Oil, Silver, and Gold are stronger than the Weak Dollar


Can you hear the music? (published 5/30/08)


To paraphrase a song, the hills are alive with the sounds of pundits shouting that the price of crude oil is up, up, and away primarily because the dollar is way down upon the Suwannee River.  Well, this Optimist wants to sing a slightly different refrain.


Obviously, the price of crude oil is higher than a kite in flight, and at the same time, the dollar is humming the tune to the MASH theme song suicide is painless, but that does not demonstrate that crude oil strength is equal to dollar weakness.  The essential question is whether the price of crude oil is pumped up more by supply and demand fundamentals, or is it elevated more by the depressed dollar that it is priced in.


You can do this with hard work . . .


So how can you separate the value of crude oil from the exchange rate of the dollar that it is priced in?  The hard way would be to track crude oil priced in each of the major world currencies (along with the respective GDP per capita, inflation rates, supply and demand data, etc. for each nation), and then to combine all of that information into a consolidated algorithm that crunches the data and produces a single world wide value for each point in time.  All of that hard work will be a good exercise for the readers.  I prefer to look for simple shortcuts wherever I can find them, and there is a great shortcut I can "borrow" from that guy who calls himself an optimist.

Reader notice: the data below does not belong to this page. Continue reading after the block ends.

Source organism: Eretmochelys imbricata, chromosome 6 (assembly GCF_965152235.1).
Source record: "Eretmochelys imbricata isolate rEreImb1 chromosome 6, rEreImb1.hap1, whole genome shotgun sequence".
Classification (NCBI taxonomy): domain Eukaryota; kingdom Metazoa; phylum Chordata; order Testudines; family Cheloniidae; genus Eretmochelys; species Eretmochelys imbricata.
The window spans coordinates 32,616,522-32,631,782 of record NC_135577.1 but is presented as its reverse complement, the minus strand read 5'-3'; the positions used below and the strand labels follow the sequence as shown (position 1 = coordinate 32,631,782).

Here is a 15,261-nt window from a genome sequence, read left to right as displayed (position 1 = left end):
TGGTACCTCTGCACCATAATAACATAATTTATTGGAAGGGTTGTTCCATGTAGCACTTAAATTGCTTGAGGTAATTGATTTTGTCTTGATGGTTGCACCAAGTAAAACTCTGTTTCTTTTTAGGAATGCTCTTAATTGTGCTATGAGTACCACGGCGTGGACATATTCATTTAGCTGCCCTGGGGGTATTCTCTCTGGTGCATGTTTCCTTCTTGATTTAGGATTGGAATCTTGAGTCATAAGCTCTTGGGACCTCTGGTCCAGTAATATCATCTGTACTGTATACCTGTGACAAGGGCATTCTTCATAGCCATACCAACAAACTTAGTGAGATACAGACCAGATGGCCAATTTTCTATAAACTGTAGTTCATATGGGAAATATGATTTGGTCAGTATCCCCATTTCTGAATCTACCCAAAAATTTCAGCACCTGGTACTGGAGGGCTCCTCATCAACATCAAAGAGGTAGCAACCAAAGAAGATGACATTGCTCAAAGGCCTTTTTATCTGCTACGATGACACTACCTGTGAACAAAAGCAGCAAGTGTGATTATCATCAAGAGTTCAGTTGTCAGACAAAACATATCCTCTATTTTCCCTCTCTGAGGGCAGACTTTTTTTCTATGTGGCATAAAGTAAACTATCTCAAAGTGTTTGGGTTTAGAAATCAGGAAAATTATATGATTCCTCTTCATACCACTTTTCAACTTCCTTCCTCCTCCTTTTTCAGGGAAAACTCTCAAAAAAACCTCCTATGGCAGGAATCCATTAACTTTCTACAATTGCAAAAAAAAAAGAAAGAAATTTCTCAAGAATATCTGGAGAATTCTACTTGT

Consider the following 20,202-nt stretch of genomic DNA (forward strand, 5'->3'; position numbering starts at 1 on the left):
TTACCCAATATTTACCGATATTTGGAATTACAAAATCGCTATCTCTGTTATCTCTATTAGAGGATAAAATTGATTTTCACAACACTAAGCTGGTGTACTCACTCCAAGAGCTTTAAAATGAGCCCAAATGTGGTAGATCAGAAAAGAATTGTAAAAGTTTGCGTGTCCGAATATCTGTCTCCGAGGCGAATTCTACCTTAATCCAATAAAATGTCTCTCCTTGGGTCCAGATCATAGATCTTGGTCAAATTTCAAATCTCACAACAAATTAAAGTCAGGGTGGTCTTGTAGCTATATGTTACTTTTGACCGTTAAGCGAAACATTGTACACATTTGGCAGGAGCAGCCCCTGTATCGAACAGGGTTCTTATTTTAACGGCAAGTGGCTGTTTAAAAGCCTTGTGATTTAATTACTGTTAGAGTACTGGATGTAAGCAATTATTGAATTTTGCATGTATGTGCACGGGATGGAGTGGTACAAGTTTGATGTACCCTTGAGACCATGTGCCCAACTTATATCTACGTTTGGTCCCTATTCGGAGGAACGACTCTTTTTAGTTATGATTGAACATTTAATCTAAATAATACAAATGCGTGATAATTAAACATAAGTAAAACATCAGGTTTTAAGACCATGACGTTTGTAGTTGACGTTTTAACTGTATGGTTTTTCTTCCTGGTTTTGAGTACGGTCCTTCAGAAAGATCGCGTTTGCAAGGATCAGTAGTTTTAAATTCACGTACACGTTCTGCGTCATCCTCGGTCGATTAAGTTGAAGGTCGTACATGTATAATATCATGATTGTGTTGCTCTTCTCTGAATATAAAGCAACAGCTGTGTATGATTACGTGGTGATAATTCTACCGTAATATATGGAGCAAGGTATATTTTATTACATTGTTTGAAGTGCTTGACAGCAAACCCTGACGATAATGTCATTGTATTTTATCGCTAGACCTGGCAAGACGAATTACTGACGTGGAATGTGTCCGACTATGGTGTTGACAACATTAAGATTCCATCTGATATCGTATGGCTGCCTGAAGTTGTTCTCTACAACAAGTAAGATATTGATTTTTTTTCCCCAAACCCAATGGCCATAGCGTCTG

. . . but I prefer the easy way to track the value of oil


Gold and silver presents an easy way to track changes in the rising real value of gold and silver over time, independently of the exchange rate of the U.S. dollar.  The basic idea is to multiply the dollar price of gold or silver times the USDX trade weighted dollar.  If the dollar price of gold or silver goes up (or down) by the same percentage that the USDX dollar goes down (or up), then the product will be essentially flat, and that will show that there has been little change in the real value of either gold or silver.  I call those two products the MoreAu Index and the MoreAg Index because they filter out the changing level of the USDX dollar, and directly show whether changing prices of gold and silver are caused more by changes in the value of the gold and silver, or are just reflections of currency exchange movements.


Isn't this about oil?


So what would happen if we apply that same approach to crude oil?  Well, if the price of crude oil is rising primarily because the dollar exchange rate is dropping, I would expect to see the MoreOil index (the product of the two) to show not much change over time.  The actual result, however, is significantly different than that guess.  The chart below shows the monthly bars of Light Crude Oil multiplied (high X high, low X low, etc.) by the monthly bars of the USDX dollar since April 1999 (which is as far back as my data source for Light Crude Oil extends).


Charts of changing value of Light Crude Oil excluding exchange rate variations

Click the link to Oil X USD to see the charts of the value of oil which I update each Friday evening.


The above chart of MoreOil shows a strongly rising real value of Light Crude Oil which is independent of the exchange rate of the USDX dollar.  There is obviously more happening with the rising value of crude oil than just the falling exchange rate of the dollar.  My simplistic interpretation is that this steadily rising long term chart of MoreOil demonstrates that real world demand for crude oil is rising significantly faster than supply can be increased.